Talent Spotlight: How Kartikaye Mittal is Using Design to Help People with PTSD & Anxiety Disorders
Kartikaye (Kay) Mittal is a New York City-based Industrial Designer. This means that he is responsible for designing products that can be mass produced and used by a large number of people. The Pratt alumnus had been involved in a few notable projects, like collaborating with other emerging professionals on co-designing the lovely Calla Lamp in 2018. But, his current endeavor Reboot has the most life changing potential out of anything he’s attempted thus far.
People who are affected by Post Traumatic Stress Disorder (PTSD) tend to experience a range of symptoms, including severe anxiety; panic attacks; disturbing dreams; and reliving their trauma over and over. Although PTSD triggers are subjective and vary from person to person, sensory input from the environment — like sudden noises or groups of loud people — elevates the likelihood of an incident. Promising sensory depravation therapies got Mittal thinking about design, but first he needed to do his research.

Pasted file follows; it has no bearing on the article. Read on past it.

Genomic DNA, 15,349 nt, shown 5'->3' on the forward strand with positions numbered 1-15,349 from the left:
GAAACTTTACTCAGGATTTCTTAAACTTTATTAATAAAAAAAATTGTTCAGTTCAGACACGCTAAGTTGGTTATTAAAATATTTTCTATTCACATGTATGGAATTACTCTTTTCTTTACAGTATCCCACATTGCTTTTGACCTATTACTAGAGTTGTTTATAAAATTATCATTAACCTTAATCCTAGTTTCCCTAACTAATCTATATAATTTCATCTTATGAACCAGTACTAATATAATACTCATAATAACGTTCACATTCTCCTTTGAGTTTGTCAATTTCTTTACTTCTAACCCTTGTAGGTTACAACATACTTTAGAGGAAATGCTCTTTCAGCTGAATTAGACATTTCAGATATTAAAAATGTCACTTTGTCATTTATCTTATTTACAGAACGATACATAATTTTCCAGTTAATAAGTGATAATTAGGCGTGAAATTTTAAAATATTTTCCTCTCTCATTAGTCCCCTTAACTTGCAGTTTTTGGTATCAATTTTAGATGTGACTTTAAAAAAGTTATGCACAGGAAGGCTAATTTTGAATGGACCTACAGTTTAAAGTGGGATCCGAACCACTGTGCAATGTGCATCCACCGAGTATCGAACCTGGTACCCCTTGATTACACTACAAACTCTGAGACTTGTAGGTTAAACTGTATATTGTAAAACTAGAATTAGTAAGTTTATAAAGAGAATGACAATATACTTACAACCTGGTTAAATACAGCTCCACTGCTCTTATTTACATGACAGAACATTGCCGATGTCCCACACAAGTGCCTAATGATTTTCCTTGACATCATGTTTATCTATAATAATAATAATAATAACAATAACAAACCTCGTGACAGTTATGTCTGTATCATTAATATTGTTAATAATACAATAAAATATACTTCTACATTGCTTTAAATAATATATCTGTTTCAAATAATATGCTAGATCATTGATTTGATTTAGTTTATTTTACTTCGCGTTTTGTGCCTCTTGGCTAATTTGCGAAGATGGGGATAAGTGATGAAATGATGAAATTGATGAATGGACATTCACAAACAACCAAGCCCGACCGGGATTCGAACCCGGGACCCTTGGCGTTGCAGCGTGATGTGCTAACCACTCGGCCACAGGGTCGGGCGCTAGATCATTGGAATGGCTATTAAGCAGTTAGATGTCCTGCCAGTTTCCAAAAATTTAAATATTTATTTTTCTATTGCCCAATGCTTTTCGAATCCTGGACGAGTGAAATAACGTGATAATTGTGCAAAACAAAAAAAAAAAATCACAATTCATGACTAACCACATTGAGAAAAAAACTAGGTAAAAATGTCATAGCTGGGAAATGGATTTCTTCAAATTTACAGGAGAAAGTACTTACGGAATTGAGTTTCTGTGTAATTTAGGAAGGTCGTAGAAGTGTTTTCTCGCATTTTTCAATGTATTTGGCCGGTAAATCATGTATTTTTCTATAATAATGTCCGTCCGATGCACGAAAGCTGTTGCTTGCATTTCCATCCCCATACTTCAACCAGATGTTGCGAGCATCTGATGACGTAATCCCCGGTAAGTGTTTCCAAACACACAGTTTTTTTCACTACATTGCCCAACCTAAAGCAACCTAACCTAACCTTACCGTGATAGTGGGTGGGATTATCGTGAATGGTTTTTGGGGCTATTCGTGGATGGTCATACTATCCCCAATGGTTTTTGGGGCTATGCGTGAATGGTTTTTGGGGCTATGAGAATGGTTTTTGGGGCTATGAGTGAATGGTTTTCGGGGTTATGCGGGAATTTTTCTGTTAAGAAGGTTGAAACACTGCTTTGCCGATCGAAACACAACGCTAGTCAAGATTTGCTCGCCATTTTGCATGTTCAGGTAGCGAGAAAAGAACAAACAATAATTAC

Turns out, floating has been shown to be an effective treatment for temporarily relieving PTSD symptoms, but submerging people in water whenever they experience symptoms is hardly a manageable strategy. What if there was a way to easily eliminate all auditory input from their environment? And what if their immediate environment was also significantly simplified? Would that be enough for individuals to mentally and emotionally reboot?
Researching the ideas of refuge and sanctuary, Mittal realized that there was a structural pattern between the places we designate as “safe spaces.” At this time, he has a working prototype of his design. The collapsible structure is made out of sound cancelling materials, such as flexible polyurethane foam and plenty of felt. It also features a space for a canopy made out of clear polycarbonate panels to let in the sun. Gray and intentionally unprovoking, it’s a structure that can be conveniently hidden in a public or private place until there’s a use for it.
According to the press release: “The study and accompanying prototype together represent phase 1 of the on-going research practice. Phase 2 is scheduled to commence at the end of the year 2020 under a funded residency of the STEAMplant initiative by the Math & Science department at Pratt Institute.” Let’s hope it works. A personal safe space designed to give people a moment of peace in a hectic world would, indeed, be a life changing asset.
Note* All images for the sponsored post were provided by Kartikaye (Kay) Mittal.